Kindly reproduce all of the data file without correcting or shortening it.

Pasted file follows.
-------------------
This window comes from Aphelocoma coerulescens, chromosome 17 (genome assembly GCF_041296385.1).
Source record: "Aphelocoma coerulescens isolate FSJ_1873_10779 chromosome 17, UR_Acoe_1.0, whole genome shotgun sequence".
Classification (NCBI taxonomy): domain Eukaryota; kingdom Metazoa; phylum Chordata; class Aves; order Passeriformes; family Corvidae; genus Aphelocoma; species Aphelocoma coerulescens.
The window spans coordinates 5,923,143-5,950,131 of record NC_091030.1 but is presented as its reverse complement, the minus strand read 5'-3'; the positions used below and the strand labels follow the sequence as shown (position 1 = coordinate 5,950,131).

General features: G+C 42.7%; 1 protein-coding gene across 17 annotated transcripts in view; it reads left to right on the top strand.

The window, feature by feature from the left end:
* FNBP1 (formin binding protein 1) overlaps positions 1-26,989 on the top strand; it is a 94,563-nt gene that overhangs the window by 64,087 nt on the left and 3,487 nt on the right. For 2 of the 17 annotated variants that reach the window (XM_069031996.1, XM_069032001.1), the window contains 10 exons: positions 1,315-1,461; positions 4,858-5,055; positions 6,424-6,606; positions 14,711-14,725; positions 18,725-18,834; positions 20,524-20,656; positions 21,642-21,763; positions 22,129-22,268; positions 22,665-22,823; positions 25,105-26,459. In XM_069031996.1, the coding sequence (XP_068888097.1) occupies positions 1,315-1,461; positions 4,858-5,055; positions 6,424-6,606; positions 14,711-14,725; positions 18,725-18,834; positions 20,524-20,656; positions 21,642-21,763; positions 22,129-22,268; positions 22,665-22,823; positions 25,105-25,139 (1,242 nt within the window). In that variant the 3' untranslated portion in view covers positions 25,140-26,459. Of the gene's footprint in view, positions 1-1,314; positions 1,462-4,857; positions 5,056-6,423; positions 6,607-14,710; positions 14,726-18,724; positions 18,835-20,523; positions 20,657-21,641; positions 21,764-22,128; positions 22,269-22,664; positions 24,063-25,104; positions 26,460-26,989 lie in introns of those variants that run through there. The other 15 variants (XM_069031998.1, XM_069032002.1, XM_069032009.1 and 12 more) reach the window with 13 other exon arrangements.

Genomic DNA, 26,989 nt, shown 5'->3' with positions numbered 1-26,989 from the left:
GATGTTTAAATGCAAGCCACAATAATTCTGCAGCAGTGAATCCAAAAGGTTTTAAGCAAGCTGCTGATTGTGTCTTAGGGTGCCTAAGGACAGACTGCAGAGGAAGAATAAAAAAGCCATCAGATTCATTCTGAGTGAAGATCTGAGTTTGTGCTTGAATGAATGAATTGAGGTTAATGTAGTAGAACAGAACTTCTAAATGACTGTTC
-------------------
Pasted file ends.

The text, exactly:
This window comes from Aphelocoma coerulescens, chromosome 17 (genome assembly GCF_041296385.1).
Source record: "Aphelocoma coerulescens isolate FSJ_1873_10779 chromosome 17, UR_Acoe_1.0, whole genome shotgun sequence".
Classification (NCBI taxonomy): domain Eukaryota; kingdom Metazoa; phylum Chordata; class Aves; order Passeriformes; family Corvidae; genus Aphelocoma; species Aphelocoma coerulescens.
The window spans coordinates 5,923,143-5,950,131 of record NC_091030.1 but is presented as its reverse complement, the minus strand read 5'-3'; the positions used below and the strand labels follow the sequence as shown (position 1 = coordinate 5,950,131).

General features: G+C 42.7%; 1 protein-coding gene across 17 annotated transcripts in view; it reads left to right on the top strand.

The window, feature by feature from the left end:
* FNBP1 (formin binding protein 1) overlaps positions 1-26,989 on the top strand; it is a 94,563-nt gene that overhangs the window by 64,087 nt on the left and 3,487 nt on the right. For 2 of the 17 annotated variants that reach the window (XM_069031996.1, XM_069032001.1), the window contains 10 exons: positions 1,315-1,461; positions 4,858-5,055; positions 6,424-6,606; positions 14,711-14,725; positions 18,725-18,834; positions 20,524-20,656; positions 21,642-21,763; positions 22,129-22,268; positions 22,665-22,823; positions 25,105-26,459. In XM_069031996.1, the coding sequence (XP_068888097.1) occupies positions 1,315-1,461; positions 4,858-5,055; positions 6,424-6,606; positions 14,711-14,725; positions 18,725-18,834; positions 20,524-20,656; positions 21,642-21,763; positions 22,129-22,268; positions 22,665-22,823; positions 25,105-25,139 (1,242 nt within the window). In that variant the 3' untranslated portion in view covers positions 25,140-26,459. Of the gene's footprint in view, positions 1-1,314; positions 1,462-4,857; positions 5,056-6,423; positions 6,607-14,710; positions 14,726-18,724; positions 18,835-20,523; positions 20,657-21,641; positions 21,764-22,128; positions 22,269-22,664; positions 24,063-25,104; positions 26,460-26,989 lie in introns of those variants that run through there. The other 15 variants (XM_069031998.1, XM_069032002.1, XM_069032009.1 and 12 more) reach the window with 13 other exon arrangements.

Genomic DNA, 26,989 nt, shown 5'->3' with positions numbered 1-26,989 from the left:
GATGTTTAAATGCAAGCCACAATAATTCTGCAGCAGTGAATCCAAAAGGTTTTAAGCAAGCTGCTGATTGTGTCTTAGGGTGCCTAAGGACAGACTGCAGAGGAAGAATAAAAAAGCCATCAGATTCATTCTGAGTGAAGATCTGAGTTTGTGCTTGAATGAATGAATTGAGGTTAATGTAGTAGAACAGAACTTCTAAATGACTGTTC